Friday, April 24, 2009

FAMILY COURTS: NEW RULES WON’T CREATE OPEN, TRANSPARENT SYSTEM

I have just received this News Release from Resolution:

FAMILY COURTS: NEW RULES WON’T CREATE OPEN, TRANSPARENT SYSTEM

New rules to open family courts to the media rushed in by the government represent a missed opportunity to allow thorough and effective public scrutiny, family lawyer’s group Resolution warned today, as it called for the establishment of a Family Courts’ Inspectorate.

From Monday accredited journalists will be allowed to attend divorce, custody and care proceedings, unless the court has specifically excluded them. But the new rules still will not allow journalists to report on what they hear in court and cases not considered newsworthy will be completely without public scrutiny.

“These changes simply tinker at the edges of the issue and have created a system which could well make matters worse when members of the public and press realise that details of cases cannot be made public,” said Andrew Greensmith, Resolution’s spokesperson on family court transparency.

“Greater openness and transparency has an important part to play in ensuring public confidence in the family court system, but simply allowing the media to sit in on cases is not enough. The new rules need to be extended to allow journalists to report what they see and hear in court, providing the identity of the families involved is protected.

“Resolution is calling on the government to set up a ‘Family Courts’ Inspectorate’, made up predominantly of lay people, which could act as an effective guardian of standards in the family courts. Otherwise the risk is that only those cases that are ‘newsworthy’ will be subject to any public scrutiny,” said Andrew Greensmith.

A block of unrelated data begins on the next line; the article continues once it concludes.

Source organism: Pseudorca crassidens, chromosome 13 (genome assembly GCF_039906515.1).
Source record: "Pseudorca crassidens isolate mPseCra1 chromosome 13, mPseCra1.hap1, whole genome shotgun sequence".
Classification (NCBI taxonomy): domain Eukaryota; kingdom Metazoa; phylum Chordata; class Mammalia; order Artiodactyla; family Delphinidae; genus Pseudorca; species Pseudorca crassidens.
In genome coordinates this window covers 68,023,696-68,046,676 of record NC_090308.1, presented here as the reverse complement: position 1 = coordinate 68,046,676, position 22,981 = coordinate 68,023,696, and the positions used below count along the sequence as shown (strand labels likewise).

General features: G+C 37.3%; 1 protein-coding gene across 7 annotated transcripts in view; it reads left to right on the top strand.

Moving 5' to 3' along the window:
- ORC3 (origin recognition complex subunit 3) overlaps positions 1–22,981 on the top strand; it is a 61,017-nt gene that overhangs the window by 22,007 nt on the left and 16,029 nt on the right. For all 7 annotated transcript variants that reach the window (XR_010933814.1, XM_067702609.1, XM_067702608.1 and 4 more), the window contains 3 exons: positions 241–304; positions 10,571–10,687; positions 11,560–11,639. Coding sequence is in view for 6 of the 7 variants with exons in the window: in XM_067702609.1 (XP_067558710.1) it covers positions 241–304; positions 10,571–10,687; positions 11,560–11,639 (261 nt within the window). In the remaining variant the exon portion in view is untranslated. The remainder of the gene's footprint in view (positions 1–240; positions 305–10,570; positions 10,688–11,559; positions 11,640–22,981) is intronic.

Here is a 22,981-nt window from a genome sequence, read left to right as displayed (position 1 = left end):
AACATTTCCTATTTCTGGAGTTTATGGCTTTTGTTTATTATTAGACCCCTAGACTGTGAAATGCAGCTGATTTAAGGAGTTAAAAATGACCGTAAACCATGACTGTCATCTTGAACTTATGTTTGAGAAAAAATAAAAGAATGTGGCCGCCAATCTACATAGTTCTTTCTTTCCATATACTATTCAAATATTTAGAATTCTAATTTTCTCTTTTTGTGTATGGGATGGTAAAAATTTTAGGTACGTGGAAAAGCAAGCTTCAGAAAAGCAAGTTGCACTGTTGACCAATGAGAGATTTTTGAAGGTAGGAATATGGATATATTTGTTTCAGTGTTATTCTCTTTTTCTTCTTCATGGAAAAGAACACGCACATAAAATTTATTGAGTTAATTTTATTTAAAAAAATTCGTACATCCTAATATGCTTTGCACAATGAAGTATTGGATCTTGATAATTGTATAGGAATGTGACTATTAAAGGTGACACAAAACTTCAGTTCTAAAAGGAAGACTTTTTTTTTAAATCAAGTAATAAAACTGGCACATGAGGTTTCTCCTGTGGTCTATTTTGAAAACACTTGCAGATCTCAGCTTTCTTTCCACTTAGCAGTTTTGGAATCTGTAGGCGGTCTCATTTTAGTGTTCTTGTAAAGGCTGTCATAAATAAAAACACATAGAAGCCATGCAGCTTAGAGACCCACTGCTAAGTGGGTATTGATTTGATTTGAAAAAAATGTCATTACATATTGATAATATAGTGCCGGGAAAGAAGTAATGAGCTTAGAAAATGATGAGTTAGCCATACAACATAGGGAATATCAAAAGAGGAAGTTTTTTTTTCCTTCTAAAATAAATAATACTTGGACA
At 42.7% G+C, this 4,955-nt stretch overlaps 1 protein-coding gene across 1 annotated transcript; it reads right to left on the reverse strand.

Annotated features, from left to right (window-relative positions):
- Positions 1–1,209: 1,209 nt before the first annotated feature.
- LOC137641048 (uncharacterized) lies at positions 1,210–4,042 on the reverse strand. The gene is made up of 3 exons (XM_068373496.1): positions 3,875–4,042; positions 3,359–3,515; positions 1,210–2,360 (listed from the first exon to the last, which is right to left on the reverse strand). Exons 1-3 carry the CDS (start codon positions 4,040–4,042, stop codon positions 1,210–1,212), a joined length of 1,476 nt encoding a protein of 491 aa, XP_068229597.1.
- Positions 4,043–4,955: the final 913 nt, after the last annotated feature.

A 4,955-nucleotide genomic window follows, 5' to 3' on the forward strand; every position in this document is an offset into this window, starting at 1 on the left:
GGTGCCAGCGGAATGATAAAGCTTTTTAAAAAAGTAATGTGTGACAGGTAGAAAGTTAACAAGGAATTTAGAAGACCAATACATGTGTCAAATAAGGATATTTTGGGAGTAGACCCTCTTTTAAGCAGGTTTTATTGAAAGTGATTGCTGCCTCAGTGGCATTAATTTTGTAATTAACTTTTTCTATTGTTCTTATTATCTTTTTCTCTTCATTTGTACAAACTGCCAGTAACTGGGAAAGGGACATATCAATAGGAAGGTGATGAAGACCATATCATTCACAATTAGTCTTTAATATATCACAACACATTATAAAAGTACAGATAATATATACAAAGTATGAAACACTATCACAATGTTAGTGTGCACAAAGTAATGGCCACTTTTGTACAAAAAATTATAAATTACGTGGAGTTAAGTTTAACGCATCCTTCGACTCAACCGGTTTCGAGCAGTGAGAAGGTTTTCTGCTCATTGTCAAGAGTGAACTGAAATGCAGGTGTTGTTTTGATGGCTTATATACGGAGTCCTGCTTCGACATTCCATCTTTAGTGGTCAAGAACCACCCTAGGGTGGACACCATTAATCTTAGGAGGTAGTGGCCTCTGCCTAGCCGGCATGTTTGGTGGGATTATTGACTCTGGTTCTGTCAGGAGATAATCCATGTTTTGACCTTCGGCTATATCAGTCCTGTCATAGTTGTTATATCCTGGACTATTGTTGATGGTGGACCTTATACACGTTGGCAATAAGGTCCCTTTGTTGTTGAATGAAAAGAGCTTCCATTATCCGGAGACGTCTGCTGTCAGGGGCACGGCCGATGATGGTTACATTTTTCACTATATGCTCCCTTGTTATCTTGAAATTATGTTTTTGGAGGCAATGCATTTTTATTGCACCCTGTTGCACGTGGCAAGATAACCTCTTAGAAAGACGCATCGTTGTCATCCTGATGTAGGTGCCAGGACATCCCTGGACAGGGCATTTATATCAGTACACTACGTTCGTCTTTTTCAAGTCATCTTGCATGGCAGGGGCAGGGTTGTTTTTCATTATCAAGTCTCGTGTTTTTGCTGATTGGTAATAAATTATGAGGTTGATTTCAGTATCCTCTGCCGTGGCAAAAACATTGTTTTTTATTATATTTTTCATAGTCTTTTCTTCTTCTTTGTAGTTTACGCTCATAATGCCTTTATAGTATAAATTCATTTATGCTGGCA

5 comments:

  1. What do you feel about this John?

    Do you think that 'openness and transparency' will ensure public confidence? What about families who are the subject of proceedings? I not sure they will necessarily feel that the children involved will be being suitably protected if the media and journalists are allowed in. I wonder how these rules will provide these protections...

    I'm going to keep following this story

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  2. The new rules, however, do allow me to do a lot more practical work on accountability. Which I am working on now.

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  3. CBC: Personally, I'm not convinced either that the courts should be opened up at the behest of the media, or that these reforms will make much difference. The proof, as ever, will be in the eating.

    John: I'm sure you are! I look forward to hearing what you have to say.

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  4. Nick Langford26 April 2009 09:01

    At last! A genuinely constructive suggestion.

    ReplyDelete
  5. Parents will still be gagged and sent to prison if they exercise their right of "free speech"
    Teenage children in care will still be gagged and punished if they speak out about abuse by carers or protest against seperation from parents and siblings.
    The overwhelming power of the State led by Jack Straw will still crush all open dissent !

    ReplyDelete

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